o Here is the fix for the "Noisy-Cleat". Cut off about 1-1/2" of a small cable tie. Pull the cleat up. Put some good rubber cement on one of the flat inside posts. Stick the piece of cable tie on it. Block up the Cleat to dry. That’s it. Works great. The cleat now even stays up all own its own.
o Hamfisted has posted an article from Powerboat Reports on “Corrosion Protection Coating Test.
How to prevent rust on boats has been one of the sailor’s
most enduring challenges. For this test
of anti-corrosion sprays and coatings, anything that had “rust” and any
reference to “marine” or “boats” or “salt spray” was fair game. Paint was out. Our saltwater test, which involved full
immersion of mild steel coupons, was admittedly harsh, and quickly produced
results. After three days, most of the
steel coupons were significantly rusty.
Only three saltwater test panels showed no corrosion—those coated with CorrosionPro Lube, CRC Heavy
Duty, and LPS 3.
Wouldn’t it be nice if you could have a rustproof boat? In search of our ideal anti-corrosion coating, we chose the products based largely on their advertised claims and also on how easy they were to find. Among the products we tested for corrosion prevention: West Marine CorrosionPro Lube, CRC Heavy Duty Corrosion Inhibitor, Corrosion Block, Boeshield T-9, WD-40, CorrosionX, Corrosion X HD, Shark Hide, LPS 1, LPS 2, LPS 3, and TC-11 all popped up during Internet searches. We left out products that made no specific claims for use in the marine environment.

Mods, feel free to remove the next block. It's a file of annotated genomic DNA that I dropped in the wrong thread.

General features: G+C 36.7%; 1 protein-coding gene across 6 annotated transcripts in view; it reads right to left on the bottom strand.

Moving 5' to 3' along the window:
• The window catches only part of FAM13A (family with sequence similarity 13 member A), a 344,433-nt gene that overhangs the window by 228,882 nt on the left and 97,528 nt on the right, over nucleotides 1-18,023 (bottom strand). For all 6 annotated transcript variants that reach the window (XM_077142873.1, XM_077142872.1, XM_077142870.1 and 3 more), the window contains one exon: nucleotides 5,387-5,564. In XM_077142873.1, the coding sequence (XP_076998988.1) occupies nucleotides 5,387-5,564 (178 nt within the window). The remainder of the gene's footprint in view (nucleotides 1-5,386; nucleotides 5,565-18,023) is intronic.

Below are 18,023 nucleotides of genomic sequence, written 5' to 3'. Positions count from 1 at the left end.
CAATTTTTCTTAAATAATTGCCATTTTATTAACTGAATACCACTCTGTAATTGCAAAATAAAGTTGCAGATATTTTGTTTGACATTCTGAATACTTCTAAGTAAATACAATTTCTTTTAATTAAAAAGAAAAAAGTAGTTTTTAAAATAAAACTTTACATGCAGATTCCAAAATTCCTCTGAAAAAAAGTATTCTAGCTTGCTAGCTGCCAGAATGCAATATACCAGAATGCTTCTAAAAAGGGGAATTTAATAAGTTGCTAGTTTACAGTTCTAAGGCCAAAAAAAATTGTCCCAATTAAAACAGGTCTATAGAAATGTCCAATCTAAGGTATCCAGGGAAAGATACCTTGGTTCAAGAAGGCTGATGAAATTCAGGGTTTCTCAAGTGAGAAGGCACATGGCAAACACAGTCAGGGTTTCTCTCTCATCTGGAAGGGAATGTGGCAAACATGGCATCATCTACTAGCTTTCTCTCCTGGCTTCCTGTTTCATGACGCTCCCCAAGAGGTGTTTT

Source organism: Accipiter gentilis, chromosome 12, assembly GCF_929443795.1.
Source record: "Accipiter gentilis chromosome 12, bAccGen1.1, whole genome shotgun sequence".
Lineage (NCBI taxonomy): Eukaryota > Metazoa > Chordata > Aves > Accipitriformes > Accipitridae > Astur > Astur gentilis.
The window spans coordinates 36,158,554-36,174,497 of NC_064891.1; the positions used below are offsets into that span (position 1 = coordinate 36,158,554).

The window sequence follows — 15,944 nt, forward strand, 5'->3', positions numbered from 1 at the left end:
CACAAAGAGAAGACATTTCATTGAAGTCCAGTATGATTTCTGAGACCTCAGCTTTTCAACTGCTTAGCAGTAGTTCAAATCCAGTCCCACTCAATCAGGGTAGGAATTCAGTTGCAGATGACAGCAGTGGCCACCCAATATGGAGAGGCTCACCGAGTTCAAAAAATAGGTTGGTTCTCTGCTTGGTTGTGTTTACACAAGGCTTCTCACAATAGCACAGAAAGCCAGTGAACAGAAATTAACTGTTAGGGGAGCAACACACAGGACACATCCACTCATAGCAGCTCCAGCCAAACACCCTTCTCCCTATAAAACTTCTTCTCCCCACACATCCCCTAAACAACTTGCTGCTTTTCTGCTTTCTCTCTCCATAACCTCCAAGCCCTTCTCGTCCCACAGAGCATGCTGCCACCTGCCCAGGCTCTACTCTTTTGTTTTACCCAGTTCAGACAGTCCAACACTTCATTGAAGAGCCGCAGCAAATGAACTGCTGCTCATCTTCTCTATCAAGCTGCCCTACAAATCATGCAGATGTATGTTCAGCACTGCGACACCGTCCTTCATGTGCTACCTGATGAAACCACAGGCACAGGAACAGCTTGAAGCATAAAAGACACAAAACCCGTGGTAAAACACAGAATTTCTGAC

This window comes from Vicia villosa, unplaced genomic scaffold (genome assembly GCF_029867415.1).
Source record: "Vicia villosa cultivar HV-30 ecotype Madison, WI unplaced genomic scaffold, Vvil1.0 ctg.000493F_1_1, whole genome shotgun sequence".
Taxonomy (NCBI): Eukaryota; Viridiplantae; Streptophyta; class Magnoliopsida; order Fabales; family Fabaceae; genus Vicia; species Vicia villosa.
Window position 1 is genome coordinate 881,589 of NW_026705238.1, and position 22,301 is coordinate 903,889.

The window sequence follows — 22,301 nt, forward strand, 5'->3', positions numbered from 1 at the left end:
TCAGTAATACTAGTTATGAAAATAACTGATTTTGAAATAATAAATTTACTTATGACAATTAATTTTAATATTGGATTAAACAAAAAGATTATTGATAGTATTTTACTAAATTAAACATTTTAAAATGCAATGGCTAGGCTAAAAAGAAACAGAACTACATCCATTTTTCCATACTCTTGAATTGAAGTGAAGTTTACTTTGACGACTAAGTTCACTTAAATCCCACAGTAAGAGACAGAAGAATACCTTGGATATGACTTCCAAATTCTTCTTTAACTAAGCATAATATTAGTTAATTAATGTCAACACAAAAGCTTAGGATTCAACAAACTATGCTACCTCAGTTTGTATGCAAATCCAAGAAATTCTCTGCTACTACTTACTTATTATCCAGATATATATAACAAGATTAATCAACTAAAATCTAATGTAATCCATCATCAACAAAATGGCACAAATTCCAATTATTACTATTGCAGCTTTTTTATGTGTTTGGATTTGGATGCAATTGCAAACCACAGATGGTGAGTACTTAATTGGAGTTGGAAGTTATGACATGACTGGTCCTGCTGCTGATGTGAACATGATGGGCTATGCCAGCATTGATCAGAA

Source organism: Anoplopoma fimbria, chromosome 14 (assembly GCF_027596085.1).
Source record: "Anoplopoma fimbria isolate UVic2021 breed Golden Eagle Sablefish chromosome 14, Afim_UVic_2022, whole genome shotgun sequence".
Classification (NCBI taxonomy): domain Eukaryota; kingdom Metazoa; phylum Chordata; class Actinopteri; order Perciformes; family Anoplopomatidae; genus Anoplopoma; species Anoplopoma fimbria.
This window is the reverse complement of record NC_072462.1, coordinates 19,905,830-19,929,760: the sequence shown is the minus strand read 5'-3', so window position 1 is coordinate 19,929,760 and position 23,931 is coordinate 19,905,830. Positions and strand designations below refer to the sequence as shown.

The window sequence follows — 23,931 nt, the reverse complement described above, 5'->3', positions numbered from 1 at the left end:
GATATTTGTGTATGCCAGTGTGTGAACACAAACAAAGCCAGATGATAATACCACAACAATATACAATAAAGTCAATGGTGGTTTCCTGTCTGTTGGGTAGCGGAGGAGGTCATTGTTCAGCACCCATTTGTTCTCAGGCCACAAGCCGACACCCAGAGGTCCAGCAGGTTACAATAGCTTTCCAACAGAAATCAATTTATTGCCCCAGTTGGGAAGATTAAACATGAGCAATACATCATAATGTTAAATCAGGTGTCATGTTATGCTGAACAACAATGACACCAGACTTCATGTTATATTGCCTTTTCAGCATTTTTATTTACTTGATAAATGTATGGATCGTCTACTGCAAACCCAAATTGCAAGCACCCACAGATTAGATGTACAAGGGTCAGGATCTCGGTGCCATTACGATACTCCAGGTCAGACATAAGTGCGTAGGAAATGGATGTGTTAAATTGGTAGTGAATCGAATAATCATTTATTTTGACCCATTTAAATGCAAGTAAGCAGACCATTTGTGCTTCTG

Each of the test products was applied to two mild steel strips—one to be suspended in salt water and the other to be sprayed with fresh water. One of mankind’s greatest early achievements was the extraction of pure metal from rock. The process takes ingenuity and consumes vast amounts of energy. So it is with considerable frustration that we watch nature so easily reclaim what we have wrought at such cost. Few are more familiar with corrosion than mariners, who fight a constant battle against it in the salty interface between sea and sky.
A visit to the hardware store or a search on the Internet reveals no shortage of products to address, and even redress, corrosion—most are touted as being able to penetrate ("frees rusted parts"), lubricate, or protect electrical components. Here we examine the corrosion-inhibiting properties.
What We Tested